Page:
At $50, it has appeal. But it doesn’t rival against YouTube or Hulu in anything outside of price.

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Let’s face it. Cable television in 2021 is simply not worth paying for. The average cable package from Xfinity can range anywhere from $80 to $150 per month. If you want HD, that’s more. AT&T’s DirecTV can cost around $60 plus a dish installation. And if you actually want Dish, for whatever reason, you’d also need to actually install one.

The rebellion against cable providers and their regionalized monopolies had led to an influx of cord-cutting TV providers like YouTube TV, Hulu’s Live TV plan, Sling, a defunct PlayStation Vue, among others. The latest is T-Mobile’s T-Vision.

TVision is T-Mobile’s latest service, pairing alongside their Home Internet plan as they move themselves into cable’s battlefield. They’ve already disrupted wireless billing as the fastest-growing cell carrier in the United States and now they have plans on moving into cable. …


Yes, you are seeing more ads than ever before. And it sucks.

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As a creator and someone who’s made videos online for almost a decade, I’ve never really been a fan of AdBlock. At least I’d turn it off on sites like YouTube, or NYTimes, or smaller sites where I’m supporting journalism. Workers gotta eat, right?

Well, I’ve officially enabled AdBlock on YouTube. Online advertising has run its course. It’s over. It’s done.

At their peak, online advertising mostly kept viewers engaged and the ads weren’t too bad. Not all advertisers adapted quickly to an online format either. Google had to hire ad consultants for companies like GM, Nissan, or otherwise. …


Knowing your worth as a creator is important. It’s probably more than what you think it is.

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Image credit: mumbrella.com.au

As a digital creator who has spent the entirety of his adulthood online, I’ve been battling with the concept of charging for freelance work. For the majority of my digital life, charging was a weird concept and I’ve always undervalued my work because of it. Growing up, one thing could not become more clear: the more I made on a project, the harder I worked on it.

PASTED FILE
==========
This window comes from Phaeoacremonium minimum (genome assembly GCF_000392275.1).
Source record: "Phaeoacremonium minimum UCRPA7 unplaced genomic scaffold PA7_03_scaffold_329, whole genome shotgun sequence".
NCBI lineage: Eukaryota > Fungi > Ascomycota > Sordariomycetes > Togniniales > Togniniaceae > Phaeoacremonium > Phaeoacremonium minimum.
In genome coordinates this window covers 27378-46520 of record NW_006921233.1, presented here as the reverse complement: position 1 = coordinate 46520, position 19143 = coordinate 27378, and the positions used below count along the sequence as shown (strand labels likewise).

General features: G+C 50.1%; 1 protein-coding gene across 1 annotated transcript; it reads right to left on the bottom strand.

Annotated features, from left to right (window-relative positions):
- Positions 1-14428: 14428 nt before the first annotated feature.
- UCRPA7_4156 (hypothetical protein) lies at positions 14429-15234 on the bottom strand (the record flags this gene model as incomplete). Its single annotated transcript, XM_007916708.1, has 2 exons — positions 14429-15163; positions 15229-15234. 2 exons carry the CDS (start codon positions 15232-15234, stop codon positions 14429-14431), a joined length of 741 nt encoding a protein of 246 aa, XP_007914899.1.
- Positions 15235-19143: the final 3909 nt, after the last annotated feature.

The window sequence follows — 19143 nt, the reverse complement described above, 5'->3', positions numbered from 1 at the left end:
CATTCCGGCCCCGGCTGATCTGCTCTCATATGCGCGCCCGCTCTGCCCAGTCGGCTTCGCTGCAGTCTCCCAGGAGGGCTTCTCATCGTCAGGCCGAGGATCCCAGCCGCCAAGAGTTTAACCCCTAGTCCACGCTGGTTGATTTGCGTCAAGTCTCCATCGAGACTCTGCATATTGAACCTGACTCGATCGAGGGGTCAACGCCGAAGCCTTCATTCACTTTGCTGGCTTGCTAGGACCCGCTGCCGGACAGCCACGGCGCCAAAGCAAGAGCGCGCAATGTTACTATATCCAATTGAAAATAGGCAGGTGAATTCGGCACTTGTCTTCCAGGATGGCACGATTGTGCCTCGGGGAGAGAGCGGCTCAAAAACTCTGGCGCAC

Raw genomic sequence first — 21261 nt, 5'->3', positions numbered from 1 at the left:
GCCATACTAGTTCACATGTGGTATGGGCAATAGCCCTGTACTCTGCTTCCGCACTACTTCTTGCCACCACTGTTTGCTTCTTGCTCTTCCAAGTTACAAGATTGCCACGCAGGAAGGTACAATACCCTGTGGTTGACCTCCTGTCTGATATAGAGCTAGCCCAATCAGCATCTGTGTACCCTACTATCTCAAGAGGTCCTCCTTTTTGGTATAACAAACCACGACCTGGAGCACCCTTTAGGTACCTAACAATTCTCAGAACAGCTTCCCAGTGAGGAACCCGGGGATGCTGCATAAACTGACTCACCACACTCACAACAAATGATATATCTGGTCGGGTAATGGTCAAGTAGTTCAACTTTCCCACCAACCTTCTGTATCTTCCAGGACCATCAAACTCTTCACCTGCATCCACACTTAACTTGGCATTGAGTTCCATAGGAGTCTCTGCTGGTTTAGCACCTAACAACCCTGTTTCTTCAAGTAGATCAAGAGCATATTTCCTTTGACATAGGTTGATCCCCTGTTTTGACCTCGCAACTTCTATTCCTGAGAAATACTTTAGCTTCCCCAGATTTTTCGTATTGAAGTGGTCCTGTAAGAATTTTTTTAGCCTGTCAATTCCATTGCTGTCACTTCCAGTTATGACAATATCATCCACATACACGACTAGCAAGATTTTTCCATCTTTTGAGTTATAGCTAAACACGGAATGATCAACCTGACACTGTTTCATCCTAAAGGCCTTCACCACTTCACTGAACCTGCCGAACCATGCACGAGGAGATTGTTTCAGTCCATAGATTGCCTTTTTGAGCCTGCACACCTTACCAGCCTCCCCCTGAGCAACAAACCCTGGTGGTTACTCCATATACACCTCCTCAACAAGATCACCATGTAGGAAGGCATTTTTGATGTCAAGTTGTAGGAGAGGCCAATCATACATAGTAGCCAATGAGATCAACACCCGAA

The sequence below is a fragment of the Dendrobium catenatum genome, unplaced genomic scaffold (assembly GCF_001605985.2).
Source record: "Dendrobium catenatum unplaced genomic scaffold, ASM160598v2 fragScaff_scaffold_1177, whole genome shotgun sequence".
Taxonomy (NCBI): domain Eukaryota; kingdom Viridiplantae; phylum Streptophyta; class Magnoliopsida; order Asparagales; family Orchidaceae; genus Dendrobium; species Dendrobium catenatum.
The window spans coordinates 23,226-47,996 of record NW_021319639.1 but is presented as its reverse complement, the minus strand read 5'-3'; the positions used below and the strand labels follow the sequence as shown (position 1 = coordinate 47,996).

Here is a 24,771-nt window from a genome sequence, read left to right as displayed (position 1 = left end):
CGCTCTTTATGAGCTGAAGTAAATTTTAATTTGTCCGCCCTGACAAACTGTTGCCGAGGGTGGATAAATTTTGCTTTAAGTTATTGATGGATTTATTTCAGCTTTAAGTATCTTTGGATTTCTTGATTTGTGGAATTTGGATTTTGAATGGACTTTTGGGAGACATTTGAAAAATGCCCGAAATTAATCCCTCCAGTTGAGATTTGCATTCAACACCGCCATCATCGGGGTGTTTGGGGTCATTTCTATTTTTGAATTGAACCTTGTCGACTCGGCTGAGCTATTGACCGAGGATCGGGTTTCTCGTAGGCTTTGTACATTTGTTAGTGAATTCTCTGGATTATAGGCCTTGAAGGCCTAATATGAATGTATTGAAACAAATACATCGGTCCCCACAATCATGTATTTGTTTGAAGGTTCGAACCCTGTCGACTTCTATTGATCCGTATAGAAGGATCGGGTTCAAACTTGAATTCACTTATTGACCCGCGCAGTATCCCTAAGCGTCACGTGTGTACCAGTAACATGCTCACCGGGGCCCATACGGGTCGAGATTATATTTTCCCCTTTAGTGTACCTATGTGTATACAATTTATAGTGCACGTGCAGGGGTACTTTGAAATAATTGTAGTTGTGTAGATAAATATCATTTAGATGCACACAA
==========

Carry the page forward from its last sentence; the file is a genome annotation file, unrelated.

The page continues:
At first, it’s hard to value your work. I tried making online YouTube videos and did reach some sort of success, making around $200 total over five years of having a personal channel with video blogs and interviews with musicians, along with a separate channel where I played video games (mostly The Sims). …


How embracing Trump-ism was catastrophic for Republicans.

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From The Killers’ music video, “Land of the Free”

I overheard a coworker today — and no, we aren’t supposed to discuss politics at work — talking about Joe Biden’s incoming administration and the subject of gun control.

It’s important that everyone recognizes that Joe Biden is not a radical politician and he never has been. He’s on the same side of the grass as Hillary Clinton, who fought for universal healthcare in the 1990s and even helped shovel the Affordable Care Act through the Senate. But as proposals such as Medicare for All darkened through much of moderates, Clinton’s passion for it has also diminished.

With Joe Biden’s inauguration approaching quickly, we need to realize that Republicans will be fine. Exactly which portion of Biden’s agenda do Republicans find radical? …


This week has been one of the worst in U.S. history, but maybe we’ll finally escape.

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As a kid, I didn’t read much. But effectively enough, there were a few novels that grabbed my attention almost immediately. One was The Lion, the Witch, and the Wardrobe by C.S. Lewis. You might remember it. The other was Looking for Alaska by John Green.

It’s a poignant young adult novel written from the perspective of a teen named Miles, inspired by Green’s childhood. In the story, Miles is infatuated with Alaska Young, who finds Miles’ obsession with “last words” fascinating. …


It’s time to invoke the 25th and remove him.